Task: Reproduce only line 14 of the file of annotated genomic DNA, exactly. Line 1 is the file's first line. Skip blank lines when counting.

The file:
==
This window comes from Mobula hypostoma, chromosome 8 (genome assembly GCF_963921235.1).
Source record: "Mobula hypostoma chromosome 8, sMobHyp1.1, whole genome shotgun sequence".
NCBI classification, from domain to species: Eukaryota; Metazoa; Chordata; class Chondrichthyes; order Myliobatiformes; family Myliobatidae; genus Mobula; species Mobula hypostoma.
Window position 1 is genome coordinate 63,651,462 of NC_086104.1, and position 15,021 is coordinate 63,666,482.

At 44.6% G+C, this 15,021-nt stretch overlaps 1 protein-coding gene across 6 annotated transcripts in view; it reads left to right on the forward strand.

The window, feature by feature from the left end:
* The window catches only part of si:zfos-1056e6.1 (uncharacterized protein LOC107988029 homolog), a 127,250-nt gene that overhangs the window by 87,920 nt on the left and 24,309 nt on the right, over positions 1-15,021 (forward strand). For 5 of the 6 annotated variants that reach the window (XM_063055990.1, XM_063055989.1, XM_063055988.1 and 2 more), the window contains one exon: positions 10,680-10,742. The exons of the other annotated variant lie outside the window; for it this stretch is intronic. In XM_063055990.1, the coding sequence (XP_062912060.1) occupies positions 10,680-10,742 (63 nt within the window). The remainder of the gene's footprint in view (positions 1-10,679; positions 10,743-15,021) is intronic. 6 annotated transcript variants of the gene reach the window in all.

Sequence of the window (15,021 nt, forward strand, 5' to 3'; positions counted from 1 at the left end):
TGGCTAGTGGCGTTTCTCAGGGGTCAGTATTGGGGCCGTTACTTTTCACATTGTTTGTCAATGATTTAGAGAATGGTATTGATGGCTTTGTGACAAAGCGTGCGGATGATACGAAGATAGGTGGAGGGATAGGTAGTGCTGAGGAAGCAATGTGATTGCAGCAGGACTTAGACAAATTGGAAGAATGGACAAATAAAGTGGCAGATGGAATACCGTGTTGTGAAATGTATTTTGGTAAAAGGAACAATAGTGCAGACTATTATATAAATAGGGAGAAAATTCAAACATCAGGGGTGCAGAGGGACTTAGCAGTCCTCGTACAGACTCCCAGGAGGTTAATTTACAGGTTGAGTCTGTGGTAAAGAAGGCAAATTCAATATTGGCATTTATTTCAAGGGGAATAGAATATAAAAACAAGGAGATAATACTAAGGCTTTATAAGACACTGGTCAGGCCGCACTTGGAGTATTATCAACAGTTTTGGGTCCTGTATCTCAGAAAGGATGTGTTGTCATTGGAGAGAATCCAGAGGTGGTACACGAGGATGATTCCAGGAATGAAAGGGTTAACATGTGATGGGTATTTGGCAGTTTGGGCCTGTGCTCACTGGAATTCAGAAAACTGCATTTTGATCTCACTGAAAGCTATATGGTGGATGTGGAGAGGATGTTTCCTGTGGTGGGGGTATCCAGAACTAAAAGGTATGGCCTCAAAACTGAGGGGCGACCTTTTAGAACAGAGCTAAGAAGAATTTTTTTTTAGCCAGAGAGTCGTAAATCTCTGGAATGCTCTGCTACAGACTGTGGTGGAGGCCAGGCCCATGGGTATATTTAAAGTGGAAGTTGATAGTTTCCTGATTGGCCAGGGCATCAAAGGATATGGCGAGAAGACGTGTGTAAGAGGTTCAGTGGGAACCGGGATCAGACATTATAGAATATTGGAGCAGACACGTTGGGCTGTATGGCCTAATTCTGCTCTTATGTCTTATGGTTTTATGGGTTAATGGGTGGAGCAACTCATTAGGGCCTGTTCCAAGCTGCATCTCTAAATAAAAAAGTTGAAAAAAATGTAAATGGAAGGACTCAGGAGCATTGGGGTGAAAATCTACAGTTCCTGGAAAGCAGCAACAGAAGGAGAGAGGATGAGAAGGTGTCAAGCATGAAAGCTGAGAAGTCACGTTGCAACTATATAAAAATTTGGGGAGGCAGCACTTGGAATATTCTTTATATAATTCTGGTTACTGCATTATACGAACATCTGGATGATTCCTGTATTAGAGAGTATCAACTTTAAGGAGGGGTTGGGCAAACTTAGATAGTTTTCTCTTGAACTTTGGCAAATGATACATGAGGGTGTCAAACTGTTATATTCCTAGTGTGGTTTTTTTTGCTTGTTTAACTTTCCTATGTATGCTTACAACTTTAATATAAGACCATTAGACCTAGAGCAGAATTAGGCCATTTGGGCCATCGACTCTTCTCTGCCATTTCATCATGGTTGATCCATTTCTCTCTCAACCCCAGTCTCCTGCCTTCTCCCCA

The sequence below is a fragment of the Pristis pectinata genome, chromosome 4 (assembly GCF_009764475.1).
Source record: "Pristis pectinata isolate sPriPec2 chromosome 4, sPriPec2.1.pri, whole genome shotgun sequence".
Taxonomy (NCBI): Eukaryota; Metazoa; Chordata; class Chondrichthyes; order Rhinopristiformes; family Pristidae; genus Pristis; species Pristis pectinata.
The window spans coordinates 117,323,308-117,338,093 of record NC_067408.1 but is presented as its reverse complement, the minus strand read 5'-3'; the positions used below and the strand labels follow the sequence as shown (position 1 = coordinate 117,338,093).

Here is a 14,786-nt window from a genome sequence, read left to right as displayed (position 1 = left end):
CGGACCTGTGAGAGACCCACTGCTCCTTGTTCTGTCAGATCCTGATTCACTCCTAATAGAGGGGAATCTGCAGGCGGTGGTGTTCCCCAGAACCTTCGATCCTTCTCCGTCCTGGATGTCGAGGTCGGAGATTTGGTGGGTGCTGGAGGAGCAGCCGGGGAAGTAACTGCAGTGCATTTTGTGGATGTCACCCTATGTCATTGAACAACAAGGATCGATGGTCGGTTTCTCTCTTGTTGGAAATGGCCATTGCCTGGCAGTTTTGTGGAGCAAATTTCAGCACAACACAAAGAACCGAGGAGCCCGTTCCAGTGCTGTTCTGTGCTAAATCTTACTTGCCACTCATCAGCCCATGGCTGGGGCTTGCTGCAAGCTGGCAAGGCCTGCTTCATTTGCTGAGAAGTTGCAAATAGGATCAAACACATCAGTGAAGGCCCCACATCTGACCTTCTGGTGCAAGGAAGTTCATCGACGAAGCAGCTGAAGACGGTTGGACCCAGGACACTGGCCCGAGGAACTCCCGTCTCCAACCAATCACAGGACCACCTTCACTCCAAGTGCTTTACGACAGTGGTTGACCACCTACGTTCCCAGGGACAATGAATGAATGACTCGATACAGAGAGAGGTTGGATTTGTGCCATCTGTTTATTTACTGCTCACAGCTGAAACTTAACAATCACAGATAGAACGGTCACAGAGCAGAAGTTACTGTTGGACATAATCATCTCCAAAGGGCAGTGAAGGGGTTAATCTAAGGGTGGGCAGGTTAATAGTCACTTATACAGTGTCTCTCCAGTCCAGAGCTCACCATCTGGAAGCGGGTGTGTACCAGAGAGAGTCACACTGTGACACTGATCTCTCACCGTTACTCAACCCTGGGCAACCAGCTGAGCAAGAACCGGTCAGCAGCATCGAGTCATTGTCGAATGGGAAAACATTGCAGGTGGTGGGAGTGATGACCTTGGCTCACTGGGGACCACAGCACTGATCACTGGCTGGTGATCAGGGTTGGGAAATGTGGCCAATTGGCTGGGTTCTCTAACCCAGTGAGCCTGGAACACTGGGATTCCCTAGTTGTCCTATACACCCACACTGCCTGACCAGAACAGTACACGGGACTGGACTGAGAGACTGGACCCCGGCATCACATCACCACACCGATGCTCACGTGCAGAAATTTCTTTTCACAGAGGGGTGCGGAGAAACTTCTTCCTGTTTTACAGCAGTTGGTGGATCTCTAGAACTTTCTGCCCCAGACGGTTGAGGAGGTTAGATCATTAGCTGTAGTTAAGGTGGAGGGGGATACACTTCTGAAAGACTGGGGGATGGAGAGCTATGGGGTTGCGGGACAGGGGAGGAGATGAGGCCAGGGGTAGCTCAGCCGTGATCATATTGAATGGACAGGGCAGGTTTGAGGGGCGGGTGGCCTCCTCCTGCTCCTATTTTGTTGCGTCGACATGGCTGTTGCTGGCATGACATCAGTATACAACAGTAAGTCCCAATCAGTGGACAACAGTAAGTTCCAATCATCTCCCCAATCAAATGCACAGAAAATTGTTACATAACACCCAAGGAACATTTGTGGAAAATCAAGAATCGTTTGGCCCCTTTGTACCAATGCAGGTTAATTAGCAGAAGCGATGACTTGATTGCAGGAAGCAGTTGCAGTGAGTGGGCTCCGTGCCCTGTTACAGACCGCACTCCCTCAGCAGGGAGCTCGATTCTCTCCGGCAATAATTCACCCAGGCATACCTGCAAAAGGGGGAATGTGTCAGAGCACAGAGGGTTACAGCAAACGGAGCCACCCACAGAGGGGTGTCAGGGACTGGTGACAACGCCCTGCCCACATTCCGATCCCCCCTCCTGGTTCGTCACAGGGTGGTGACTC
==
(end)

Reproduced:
Here is a 14,786-nt window from a genome sequence, read left to right as displayed (position 1 = left end):